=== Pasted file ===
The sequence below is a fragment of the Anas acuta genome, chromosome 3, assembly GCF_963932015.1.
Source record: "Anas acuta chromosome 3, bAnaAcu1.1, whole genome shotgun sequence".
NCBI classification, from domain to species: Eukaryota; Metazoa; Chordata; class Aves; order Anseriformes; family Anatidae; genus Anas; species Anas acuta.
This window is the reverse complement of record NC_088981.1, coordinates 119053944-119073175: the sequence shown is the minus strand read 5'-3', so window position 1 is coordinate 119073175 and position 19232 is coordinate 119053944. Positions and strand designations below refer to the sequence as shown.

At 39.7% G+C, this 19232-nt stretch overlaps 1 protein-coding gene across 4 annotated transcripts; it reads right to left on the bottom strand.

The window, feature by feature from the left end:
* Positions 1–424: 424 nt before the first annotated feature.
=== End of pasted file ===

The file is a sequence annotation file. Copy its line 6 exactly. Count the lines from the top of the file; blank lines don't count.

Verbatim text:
The window, feature by feature from the left end: